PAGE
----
Dark Money Operative Sees Hope for Meth House Documents Go Up in Smoke
In a sharply worded ruling, a federal judge in Montana ruled that documents found inside a Colorado meth house pointing to possible election law violations will not be returned to the couple claiming the papers were stolen from one of their cars. Instead, they’ll remain with a grand jury.
In a sharply worded ruling, a federal judge in Montana said Tuesday that documents found inside a Colorado meth house pointing to possible election law violations will not be returned to the couple claiming the papers were stolen from one of their cars.
Instead, the thousands of pages will remain where they are -- with a federal grand jury in Montana, investigating the dark money group American Tradition Partnership, once known as Western Tradition Partnership, or WTP.
The documents, detailed last fall in a Frontline documentary and ProPublica coverage, point to possible illegal coordination between candidates and WTP, which since 2008 has worked to replace moderate Republicans with more conservative candidates in both Montana and Colorado. The documents, including a folder labeled “Montana $ Bomb,” provided the first real glimpse inside a dark money group. Such so-called social welfare nonprofits, which have poured more than $350 million into federal election ads in recent years, don’t have to disclose their donors.
Conservative political consultant Christian LeFer, a former WTP official, and his wife, Allison LeFer, who helped run the couple’s printing shop, sued Montana’s former Commissioner of Political Practices Jim Murry and the state of Montana to recover the documents.
On Tuesday, the LeFers lost in almost every way possible. They didn’t get their documents. They didn’t get any money; instead, they’ll have to pay Murry’s fees, which haven’t yet been totaled. They won’t be able to file their complaint against Murry ever again.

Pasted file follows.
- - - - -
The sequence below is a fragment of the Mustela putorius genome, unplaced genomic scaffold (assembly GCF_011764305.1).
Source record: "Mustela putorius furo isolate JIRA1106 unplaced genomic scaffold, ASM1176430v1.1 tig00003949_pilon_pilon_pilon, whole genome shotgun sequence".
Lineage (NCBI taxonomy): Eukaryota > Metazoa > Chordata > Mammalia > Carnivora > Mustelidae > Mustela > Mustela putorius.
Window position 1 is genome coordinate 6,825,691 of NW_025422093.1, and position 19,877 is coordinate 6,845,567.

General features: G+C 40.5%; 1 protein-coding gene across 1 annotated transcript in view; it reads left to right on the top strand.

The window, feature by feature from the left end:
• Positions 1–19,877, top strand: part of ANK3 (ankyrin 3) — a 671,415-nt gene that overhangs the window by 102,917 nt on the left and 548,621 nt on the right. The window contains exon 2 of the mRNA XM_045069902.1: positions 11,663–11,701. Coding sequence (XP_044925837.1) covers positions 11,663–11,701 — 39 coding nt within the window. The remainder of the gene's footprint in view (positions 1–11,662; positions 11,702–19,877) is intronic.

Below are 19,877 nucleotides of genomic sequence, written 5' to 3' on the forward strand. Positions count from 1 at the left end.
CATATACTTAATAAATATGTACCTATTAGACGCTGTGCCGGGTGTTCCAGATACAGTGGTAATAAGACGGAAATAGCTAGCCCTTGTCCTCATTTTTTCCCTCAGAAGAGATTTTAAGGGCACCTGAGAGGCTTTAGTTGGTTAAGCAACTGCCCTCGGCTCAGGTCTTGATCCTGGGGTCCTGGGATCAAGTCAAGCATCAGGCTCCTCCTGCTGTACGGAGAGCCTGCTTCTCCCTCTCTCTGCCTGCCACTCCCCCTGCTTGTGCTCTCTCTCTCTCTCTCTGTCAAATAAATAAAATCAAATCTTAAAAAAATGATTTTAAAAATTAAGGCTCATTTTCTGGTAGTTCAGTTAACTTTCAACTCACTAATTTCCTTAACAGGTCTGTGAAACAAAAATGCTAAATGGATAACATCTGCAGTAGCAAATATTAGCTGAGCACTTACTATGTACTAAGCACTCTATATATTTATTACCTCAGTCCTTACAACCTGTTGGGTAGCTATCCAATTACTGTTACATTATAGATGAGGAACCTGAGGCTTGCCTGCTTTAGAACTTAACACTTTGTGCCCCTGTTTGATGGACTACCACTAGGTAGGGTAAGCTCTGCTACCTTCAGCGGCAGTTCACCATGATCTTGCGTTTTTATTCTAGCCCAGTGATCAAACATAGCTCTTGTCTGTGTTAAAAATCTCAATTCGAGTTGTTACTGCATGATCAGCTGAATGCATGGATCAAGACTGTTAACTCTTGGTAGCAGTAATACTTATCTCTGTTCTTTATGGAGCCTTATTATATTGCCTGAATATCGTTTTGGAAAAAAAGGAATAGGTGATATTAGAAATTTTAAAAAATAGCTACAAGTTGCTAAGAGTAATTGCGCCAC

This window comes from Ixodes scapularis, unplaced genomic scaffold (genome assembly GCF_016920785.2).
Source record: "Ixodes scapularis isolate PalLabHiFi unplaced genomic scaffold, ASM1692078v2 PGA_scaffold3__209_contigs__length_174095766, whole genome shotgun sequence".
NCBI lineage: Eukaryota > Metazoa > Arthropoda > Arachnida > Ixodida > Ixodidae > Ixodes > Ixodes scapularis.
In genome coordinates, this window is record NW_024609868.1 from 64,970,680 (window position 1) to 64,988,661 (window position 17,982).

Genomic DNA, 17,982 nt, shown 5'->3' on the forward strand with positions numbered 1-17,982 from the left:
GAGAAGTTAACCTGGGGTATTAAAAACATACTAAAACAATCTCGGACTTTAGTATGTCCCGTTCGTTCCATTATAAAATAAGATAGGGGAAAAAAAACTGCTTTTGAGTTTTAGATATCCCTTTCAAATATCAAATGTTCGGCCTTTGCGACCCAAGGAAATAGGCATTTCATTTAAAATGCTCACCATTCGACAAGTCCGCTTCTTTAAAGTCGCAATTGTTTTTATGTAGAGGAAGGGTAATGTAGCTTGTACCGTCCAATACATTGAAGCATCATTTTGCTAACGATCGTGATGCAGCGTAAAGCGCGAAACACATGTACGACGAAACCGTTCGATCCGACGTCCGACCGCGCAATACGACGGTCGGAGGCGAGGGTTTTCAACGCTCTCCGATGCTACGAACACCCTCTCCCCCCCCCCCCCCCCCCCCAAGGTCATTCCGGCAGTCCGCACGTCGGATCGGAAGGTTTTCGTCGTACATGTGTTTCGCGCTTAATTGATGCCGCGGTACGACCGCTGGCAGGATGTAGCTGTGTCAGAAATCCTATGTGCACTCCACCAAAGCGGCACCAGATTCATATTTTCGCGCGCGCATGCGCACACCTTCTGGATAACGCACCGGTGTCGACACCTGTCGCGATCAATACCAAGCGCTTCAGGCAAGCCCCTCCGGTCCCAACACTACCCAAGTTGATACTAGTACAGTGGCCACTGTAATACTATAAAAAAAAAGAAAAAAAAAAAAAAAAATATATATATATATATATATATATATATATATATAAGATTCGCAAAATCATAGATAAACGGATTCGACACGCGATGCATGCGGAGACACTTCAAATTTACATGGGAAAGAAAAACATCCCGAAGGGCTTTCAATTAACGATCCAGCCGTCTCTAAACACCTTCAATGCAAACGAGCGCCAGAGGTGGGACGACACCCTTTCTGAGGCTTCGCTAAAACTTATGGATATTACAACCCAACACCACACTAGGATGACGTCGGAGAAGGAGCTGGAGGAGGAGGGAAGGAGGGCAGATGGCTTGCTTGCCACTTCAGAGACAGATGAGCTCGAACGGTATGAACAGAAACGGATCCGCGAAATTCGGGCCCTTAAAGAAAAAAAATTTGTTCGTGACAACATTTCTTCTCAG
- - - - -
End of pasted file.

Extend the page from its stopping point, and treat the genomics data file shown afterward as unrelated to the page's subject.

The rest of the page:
And on every page of his ruling, U.S. District Judge Donald Molloy seemed to somehow insult them.
At one point in his 34-page ruling, Molloy referred to “the procedural morass caused by the LeFers’ posturing.” Since last fall, the LeFers have filed at least five separate complaints in different courts, sometimes with factual errors.
Although WTP operated at the state level, it won national attention for its fight against campaign-finance restrictions. It sued successfully to overturn Montana’s ban on corporate spending in elections, which meant the U.S. Supreme Court’s Citizens United decision applied to all states. WTP also fought with state regulators for more than two years over their ruling that the group was a political committee and should have to report its donors. (Last year, ProPublica and Frontline obtained the bank records of the group, the first time a dark money group’s donors have been made public.)
The mysterious boxes of documents, found in a meth house in Colorado, were sent to Montana investigators in March 2011, months after state investigators wrapped up their initial case. After Frontline obtained them in 2012, ProPublica and Frontline spent months investigating how Western Tradition Partnership and LeFer appealed to donors and worked with candidates to shape elections. Coordination between outside groups and candidates is not allowed.